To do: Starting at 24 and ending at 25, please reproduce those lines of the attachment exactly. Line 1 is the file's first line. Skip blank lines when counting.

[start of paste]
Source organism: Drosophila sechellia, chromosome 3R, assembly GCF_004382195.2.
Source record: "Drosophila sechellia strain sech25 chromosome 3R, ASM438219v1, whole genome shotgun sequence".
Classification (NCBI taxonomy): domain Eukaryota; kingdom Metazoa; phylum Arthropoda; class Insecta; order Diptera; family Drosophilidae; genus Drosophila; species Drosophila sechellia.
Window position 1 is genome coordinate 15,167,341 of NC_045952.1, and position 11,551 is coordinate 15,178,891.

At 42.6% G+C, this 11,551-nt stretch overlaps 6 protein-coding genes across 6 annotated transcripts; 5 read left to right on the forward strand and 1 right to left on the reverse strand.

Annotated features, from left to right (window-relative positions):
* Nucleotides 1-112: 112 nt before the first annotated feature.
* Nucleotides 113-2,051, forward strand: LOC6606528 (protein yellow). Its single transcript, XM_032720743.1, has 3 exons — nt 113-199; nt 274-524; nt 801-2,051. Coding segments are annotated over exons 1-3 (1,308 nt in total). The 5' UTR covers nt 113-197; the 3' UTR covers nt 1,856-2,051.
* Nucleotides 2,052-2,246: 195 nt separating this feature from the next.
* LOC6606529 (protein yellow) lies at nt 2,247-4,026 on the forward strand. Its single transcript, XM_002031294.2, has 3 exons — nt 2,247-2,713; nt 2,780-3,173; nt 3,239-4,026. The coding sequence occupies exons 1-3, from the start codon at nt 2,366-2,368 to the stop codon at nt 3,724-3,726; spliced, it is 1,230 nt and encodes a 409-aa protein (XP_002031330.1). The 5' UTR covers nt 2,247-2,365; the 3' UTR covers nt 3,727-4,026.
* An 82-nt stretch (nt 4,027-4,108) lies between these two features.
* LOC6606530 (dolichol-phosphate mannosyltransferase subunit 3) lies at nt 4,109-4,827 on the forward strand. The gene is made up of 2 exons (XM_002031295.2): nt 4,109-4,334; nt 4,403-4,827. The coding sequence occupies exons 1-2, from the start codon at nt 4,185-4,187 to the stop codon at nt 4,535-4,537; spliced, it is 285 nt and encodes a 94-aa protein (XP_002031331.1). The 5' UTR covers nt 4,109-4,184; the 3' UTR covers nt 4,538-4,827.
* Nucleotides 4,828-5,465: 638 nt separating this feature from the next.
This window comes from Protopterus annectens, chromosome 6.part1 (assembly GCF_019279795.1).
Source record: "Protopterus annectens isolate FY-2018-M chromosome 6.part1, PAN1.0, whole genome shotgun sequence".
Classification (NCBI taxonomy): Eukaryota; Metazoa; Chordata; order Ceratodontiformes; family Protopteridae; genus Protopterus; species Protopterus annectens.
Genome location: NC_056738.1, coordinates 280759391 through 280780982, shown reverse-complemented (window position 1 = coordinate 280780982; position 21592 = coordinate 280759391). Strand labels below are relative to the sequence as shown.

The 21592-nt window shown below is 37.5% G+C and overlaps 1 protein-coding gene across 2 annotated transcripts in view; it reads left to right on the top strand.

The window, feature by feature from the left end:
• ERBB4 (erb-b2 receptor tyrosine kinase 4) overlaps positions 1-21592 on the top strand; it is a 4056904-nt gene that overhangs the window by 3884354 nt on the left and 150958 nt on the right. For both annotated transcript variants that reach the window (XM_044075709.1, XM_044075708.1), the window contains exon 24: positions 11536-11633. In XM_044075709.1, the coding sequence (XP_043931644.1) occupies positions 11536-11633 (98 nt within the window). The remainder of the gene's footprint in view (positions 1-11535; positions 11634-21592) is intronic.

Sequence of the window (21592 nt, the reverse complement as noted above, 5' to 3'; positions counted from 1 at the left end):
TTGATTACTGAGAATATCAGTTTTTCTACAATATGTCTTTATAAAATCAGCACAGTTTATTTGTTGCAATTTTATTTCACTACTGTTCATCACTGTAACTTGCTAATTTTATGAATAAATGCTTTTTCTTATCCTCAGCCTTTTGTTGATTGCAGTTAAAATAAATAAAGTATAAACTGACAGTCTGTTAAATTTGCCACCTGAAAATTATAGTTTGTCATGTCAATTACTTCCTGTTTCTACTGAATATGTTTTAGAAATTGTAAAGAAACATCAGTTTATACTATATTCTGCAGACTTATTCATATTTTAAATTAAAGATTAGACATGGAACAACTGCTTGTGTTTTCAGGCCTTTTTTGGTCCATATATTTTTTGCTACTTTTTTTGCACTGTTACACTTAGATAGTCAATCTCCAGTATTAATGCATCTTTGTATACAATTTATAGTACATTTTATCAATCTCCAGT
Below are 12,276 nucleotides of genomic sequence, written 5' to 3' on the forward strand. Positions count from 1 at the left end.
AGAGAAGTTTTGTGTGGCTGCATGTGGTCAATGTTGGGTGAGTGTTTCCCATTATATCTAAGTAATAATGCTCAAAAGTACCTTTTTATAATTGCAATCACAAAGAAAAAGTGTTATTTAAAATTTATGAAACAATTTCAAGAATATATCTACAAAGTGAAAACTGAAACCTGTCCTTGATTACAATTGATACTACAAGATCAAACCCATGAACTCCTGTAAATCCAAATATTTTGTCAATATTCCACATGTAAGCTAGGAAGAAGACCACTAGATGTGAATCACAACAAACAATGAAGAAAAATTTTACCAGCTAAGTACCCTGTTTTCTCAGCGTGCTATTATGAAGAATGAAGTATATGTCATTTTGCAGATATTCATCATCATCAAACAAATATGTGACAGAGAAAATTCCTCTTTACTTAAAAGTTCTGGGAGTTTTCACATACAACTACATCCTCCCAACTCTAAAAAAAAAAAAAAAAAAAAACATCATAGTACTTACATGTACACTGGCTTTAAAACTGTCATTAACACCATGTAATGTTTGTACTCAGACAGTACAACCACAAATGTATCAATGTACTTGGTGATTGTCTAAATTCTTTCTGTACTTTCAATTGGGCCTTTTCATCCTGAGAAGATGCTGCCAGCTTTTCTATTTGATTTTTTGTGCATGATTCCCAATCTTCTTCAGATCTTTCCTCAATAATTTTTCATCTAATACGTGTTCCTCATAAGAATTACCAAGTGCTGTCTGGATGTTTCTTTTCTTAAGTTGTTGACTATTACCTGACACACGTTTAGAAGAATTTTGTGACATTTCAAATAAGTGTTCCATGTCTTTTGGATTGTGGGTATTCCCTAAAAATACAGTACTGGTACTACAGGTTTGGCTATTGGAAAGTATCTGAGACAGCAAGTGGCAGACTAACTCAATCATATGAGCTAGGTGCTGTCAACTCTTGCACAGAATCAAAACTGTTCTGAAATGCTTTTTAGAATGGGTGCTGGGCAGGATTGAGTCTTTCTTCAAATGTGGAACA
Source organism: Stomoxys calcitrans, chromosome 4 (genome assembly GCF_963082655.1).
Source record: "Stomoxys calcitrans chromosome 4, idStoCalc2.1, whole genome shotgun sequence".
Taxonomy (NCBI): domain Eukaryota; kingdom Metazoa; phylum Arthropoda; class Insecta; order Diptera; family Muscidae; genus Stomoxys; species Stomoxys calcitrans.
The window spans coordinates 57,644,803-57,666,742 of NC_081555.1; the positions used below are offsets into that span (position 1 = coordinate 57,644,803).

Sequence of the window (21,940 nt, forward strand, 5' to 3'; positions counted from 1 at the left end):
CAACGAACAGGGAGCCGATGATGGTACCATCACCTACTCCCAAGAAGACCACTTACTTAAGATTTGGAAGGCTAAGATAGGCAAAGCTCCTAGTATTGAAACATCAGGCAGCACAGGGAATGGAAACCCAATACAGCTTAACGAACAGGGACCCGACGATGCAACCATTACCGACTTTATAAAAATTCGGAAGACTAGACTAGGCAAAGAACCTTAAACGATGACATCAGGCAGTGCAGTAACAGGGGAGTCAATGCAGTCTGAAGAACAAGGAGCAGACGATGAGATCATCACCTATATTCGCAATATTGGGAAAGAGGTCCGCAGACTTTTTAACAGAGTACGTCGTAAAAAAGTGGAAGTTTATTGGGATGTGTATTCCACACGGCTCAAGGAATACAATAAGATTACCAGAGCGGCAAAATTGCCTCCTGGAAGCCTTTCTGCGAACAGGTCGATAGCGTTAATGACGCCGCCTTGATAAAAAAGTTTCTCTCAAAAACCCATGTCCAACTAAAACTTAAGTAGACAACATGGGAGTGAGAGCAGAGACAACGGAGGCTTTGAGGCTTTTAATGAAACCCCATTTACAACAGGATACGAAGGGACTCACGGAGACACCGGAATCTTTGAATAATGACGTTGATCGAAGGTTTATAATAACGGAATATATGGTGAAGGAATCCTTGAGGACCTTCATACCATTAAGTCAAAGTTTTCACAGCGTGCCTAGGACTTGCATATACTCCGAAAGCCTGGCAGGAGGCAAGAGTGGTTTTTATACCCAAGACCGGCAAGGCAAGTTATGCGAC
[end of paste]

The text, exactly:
AGAGAAGTTTTGTGTGGCTGCATGTGGTCAATGTTGGGTGAGTGTTTCCCATTATATCTAAGTAATAATGCTCAAAAGTACCTTTTTATAATTGCAATCACAAAGAAAAAGTGTTATTTAAAATTTATGAAACAATTTCAAGAATATATCTACAAAGTGAAAACTGAAACCTGTCCTTGATTACAATTGATACTACAAGATCAAACCCATGAACTCCTGTAAATCCAAATATTTTGTCAATATTCCACATGTAAGCTAGGAAGAAGACCACTAGATGTGAATCACAACAAACAATGAAGAAAAATTTTACCAGCTAAGTACCCTGTTTTCTCAGCGTGCTATTATGAAGAATGAAGTATATGTCATTTTGCAGATATTCATCATCATCAAACAAATATGTGACAGAGAAAATTCCTCTTTACTTAAAAGTTCTGGGAGTTTTCACATACAACTACATCCTCCCAACTCTAAAAAAAAAAAAAAAAAAAAACATCATAGTACTTACATGTACACTGGCTTTAAAACTGTCATTAACACCATGTAATGTTTGTACTCAGACAGTACAACCACAAATGTATCAATGTACTTGGTGATTGTCTAAATTCTTTCTGTACTTTCAATTGGGCCTTTTCATCCTGAGAAGATGCTGCCAGCTTTTCTATTTGATTTTTTGTGCATGATTCCCAATCTTCTTCAGATCTTTCCTCAATAATTTTTCATCTAATACGTGTTCCTCATAAGAATTACCAAGTGCTGTCTGGATGTTTCTTTTCTTAAGTTGTTGACTATTACCTGACACACGTTTAGAAGAATTTTGTGACATTTCAAATAAGTGTTCCATGTCTTTTGGATTGTGGGTATTCCCTAAAAATACAGTACTGGTACTACAGGTTTGGCTATTGGAAAGTATCTGAGACAGCAAGTGGCAGACTAACTCAATCATATGAGCTAGGTGCTGTCAACTCTTGCACAGAATCAAAACTGTTCTGAAATGCTTTTTAGAATGGGTGCTGGGCAGGATTGAGTCTTTCTTCAAATGTGGAACA
Source organism: Stomoxys calcitrans, chromosome 4 (genome assembly GCF_963082655.1).